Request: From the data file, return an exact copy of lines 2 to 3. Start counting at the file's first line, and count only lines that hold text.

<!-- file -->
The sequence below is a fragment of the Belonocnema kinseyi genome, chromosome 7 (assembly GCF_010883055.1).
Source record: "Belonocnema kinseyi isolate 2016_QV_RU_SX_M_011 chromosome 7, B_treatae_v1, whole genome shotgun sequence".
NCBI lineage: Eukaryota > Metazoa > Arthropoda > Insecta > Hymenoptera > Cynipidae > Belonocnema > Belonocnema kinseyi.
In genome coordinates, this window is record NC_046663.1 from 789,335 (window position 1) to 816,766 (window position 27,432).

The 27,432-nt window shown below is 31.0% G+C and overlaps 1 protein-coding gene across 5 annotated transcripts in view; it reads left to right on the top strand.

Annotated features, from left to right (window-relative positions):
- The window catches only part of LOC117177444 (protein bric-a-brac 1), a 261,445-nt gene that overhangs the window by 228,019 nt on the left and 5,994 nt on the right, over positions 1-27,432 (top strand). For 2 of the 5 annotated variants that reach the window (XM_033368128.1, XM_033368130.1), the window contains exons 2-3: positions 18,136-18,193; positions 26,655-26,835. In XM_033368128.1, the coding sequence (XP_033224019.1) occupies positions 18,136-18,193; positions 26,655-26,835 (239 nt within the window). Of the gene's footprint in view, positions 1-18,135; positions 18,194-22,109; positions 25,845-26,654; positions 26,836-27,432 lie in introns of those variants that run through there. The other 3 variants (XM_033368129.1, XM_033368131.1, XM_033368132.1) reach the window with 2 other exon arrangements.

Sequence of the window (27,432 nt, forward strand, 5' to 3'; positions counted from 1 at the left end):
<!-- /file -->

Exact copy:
Source record: "Belonocnema kinseyi isolate 2016_QV_RU_SX_M_011 chromosome 7, B_treatae_v1, whole genome shotgun sequence".
NCBI lineage: Eukaryota > Metazoa > Arthropoda > Insecta > Hymenoptera > Cynipidae > Belonocnema > Belonocnema kinseyi.